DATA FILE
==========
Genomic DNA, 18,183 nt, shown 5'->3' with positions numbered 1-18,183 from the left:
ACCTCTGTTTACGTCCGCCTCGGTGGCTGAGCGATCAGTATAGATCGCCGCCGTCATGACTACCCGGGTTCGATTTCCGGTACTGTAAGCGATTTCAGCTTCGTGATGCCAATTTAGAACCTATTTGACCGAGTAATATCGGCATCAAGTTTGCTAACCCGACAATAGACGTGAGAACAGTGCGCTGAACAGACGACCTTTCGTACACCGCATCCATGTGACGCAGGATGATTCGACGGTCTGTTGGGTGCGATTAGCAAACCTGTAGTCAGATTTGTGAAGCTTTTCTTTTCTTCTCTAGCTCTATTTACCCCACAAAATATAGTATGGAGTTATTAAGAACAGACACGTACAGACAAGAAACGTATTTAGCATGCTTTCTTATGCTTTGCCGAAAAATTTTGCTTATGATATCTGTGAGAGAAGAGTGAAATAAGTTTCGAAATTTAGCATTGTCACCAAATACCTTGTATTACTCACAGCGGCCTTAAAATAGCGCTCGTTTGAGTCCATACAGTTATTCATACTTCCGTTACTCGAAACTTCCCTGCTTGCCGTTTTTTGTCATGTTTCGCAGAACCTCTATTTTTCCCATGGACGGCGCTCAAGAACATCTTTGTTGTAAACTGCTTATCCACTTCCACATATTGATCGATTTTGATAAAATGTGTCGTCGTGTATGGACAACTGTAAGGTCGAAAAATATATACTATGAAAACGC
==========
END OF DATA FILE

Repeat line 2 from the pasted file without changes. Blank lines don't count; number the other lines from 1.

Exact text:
ACCTCTGTTTACGTCCGCCTCGGTGGCTGAGCGATCAGTATAGATCGCCGCCGTCATGACTACCCGGGTTCGATTTCCGGTACTGTAAGCGATTTCAGCTTCGTGATGCCAATTTAGAACCTATTTGACCGAGTAATATCGGCATCAAGTTTGCTAACCCGACAATAGACGTGAGAACAGTGCGCTGAACAGACGACCTTTCGTACACCGCATCCATGTGACGCAGGATGATTCGACGGTCTGTTGGGTGCGATTAGCAAACCTGTAGTCAGATTTGTGAAGCTTTTCTTTTCTTCTCTAGCTCTATTTACCCCACAAAATATAGTATGGAGTTATTAAGAACAGACACGTACAGACAAGAAACGTATTTAGCATGCTTTCTTATGCTTTGCCGAAAAATTTTGCTTATGATATCTGTGAGAGAAGAGTGAAATAAGTTTCGAAATTTAGCATTGTCACCAAATACCTTGTATTACTCACAGCGGCCTTAAAATAGCGCTCGTTTGAGTCCATACAGTTATTCATACTTCCGTTACTCGAAACTTCCCTGCTTGCCGTTTTTTGTCATGTTTCGCAGAACCTCTATTTTTCCCATGGACGGCGCTCAAGAACATCTTTGTTGTAAACTGCTTATCCACTTCCACATATTGATCGATTTTGATAAAATGTGTCGTCGTGTATGGACAACTGTAAGGTCGAAAAATATATACTATGAAAACGC